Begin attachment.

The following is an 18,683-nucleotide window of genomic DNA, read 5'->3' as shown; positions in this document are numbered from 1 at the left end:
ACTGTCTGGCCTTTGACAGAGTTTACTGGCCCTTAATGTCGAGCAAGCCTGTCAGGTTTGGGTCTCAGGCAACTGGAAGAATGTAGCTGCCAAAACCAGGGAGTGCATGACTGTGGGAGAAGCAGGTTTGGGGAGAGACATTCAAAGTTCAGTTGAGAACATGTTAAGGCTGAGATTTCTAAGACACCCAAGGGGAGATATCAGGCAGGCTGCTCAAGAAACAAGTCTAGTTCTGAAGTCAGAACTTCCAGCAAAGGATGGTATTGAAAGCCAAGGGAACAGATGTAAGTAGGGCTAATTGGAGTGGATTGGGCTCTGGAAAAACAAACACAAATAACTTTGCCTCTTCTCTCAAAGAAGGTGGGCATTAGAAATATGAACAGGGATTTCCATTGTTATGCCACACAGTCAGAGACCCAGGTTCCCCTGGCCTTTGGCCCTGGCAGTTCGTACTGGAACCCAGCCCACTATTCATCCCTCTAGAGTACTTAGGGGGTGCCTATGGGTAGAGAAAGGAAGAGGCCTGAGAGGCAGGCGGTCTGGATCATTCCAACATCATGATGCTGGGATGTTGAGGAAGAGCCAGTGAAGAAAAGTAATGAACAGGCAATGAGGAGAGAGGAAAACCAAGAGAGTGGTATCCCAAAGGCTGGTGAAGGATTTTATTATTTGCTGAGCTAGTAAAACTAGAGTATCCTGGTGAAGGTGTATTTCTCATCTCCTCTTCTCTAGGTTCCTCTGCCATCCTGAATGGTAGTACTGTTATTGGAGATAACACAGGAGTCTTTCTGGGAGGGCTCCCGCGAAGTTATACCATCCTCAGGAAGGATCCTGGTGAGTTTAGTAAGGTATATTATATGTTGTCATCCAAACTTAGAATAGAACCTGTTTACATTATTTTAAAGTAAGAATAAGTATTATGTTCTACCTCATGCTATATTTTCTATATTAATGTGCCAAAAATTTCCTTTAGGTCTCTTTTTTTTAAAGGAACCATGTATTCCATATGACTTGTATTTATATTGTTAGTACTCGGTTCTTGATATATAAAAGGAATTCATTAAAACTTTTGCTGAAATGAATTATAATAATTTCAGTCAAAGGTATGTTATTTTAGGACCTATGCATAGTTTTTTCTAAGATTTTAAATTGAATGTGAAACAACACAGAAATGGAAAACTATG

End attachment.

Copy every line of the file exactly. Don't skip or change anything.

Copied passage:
The following is an 18,683-nucleotide window of genomic DNA, read 5'->3' as shown; positions in this document are numbered from 1 at the left end:
ACTGTCTGGCCTTTGACAGAGTTTACTGGCCCTTAATGTCGAGCAAGCCTGTCAGGTTTGGGTCTCAGGCAACTGGAAGAATGTAGCTGCCAAAACCAGGGAGTGCATGACTGTGGGAGAAGCAGGTTTGGGGAGAGACATTCAAAGTTCAGTTGAGAACATGTTAAGGCTGAGATTTCTAAGACACCCAAGGGGAGATATCAGGCAGGCTGCTCAAGAAACAAGTCTAGTTCTGAAGTCAGAACTTCCAGCAAAGGATGGTATTGAAAGCCAAGGGAACAGATGTAAGTAGGGCTAATTGGAGTGGATTGGGCTCTGGAAAAACAAACACAAATAACTTTGCCTCTTCTCTCAAAGAAGGTGGGCATTAGAAATATGAACAGGGATTTCCATTGTTATGCCACACAGTCAGAGACCCAGGTTCCCCTGGCCTTTGGCCCTGGCAGTTCGTACTGGAACCCAGCCCACTATTCATCCCTCTAGAGTACTTAGGGGGTGCCTATGGGTAGAGAAAGGAAGAGGCCTGAGAGGCAGGCGGTCTGGATCATTCCAACATCATGATGCTGGGATGTTGAGGAAGAGCCAGTGAAGAAAAGTAATGAACAGGCAATGAGGAGAGAGGAAAACCAAGAGAGTGGTATCCCAAAGGCTGGTGAAGGATTTTATTATTTGCTGAGCTAGTAAAACTAGAGTATCCTGGTGAAGGTGTATTTCTCATCTCCTCTTCTCTAGGTTCCTCTGCCATCCTGAATGGTAGTACTGTTATTGGAGATAACACAGGAGTCTTTCTGGGAGGGCTCCCGCGAAGTTATACCATCCTCAGGAAGGATCCTGGTGAGTTTAGTAAGGTATATTATATGTTGTCATCCAAACTTAGAATAGAACCTGTTTACATTATTTTAAAGTAAGAATAAGTATTATGTTCTACCTCATGCTATATTTTCTATATTAATGTGCCAAAAATTTCCTTTAGGTCTCTTTTTTTTAAAGGAACCATGTATTCCATATGACTTGTATTTATATTGTTAGTACTCGGTTCTTGATATATAAAAGGAATTCATTAAAACTTTTGCTGAAATGAATTATAATAATTTCAGTCAAAGGTATGTTATTTTAGGACCTATGCATAGTTTTTTCTAAGATTTTAAATTGAATGTGAAACAACACAGAAATGGAAAACTATG